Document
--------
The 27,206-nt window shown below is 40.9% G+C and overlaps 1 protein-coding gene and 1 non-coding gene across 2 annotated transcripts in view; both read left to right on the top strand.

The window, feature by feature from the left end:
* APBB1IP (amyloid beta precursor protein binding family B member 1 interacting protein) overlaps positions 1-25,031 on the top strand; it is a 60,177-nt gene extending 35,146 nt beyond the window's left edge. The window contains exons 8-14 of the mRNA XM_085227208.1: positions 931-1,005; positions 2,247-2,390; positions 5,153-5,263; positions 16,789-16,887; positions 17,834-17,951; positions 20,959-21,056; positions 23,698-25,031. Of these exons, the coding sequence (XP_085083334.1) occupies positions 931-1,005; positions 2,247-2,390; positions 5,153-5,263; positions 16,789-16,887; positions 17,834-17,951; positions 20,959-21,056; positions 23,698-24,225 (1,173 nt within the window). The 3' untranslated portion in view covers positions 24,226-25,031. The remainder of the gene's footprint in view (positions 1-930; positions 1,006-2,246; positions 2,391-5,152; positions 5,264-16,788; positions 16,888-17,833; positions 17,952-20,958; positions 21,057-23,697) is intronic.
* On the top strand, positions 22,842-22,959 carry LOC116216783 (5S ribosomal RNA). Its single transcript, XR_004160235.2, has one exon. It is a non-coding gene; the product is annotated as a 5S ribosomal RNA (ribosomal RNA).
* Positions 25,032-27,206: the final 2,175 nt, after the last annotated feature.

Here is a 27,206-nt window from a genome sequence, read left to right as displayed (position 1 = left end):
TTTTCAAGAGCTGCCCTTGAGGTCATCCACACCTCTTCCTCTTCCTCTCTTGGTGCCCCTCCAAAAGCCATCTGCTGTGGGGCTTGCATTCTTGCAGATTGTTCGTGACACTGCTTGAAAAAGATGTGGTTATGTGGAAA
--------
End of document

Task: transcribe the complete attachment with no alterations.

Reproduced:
The 27,206-nt window shown below is 40.9% G+C and overlaps 1 protein-coding gene and 1 non-coding gene across 2 annotated transcripts in view; both read left to right on the top strand.

The window, feature by feature from the left end:
* APBB1IP (amyloid beta precursor protein binding family B member 1 interacting protein) overlaps positions 1-25,031 on the top strand; it is a 60,177-nt gene extending 35,146 nt beyond the window's left edge. The window contains exons 8-14 of the mRNA XM_085227208.1: positions 931-1,005; positions 2,247-2,390; positions 5,153-5,263; positions 16,789-16,887; positions 17,834-17,951; positions 20,959-21,056; positions 23,698-25,031. Of these exons, the coding sequence (XP_085083334.1) occupies positions 931-1,005; positions 2,247-2,390; positions 5,153-5,263; positions 16,789-16,887; positions 17,834-17,951; positions 20,959-21,056; positions 23,698-24,225 (1,173 nt within the window). The 3' untranslated portion in view covers positions 24,226-25,031. The remainder of the gene's footprint in view (positions 1-930; positions 1,006-2,246; positions 2,391-5,152; positions 5,264-16,788; positions 16,888-17,833; positions 17,952-20,958; positions 21,057-23,697) is intronic.
* On the top strand, positions 22,842-22,959 carry LOC116216783 (5S ribosomal RNA). Its single transcript, XR_004160235.2, has one exon. It is a non-coding gene; the product is annotated as a 5S ribosomal RNA (ribosomal RNA).
* Positions 25,032-27,206: the final 2,175 nt, after the last annotated feature.

Here is a 27,206-nt window from a genome sequence, read left to right as displayed (position 1 = left end):
TTTTCAAGAGCTGCCCTTGAGGTCATCCACACCTCTTCCTCTTCCTCTCTTGGTGCCCCTCCAAAAGCCATCTGCTGTGGGGCTTGCATTCTTGCAGATTGTTCGTGACACTGCTTGAAAAAGATGTGGTTATGTGGAAA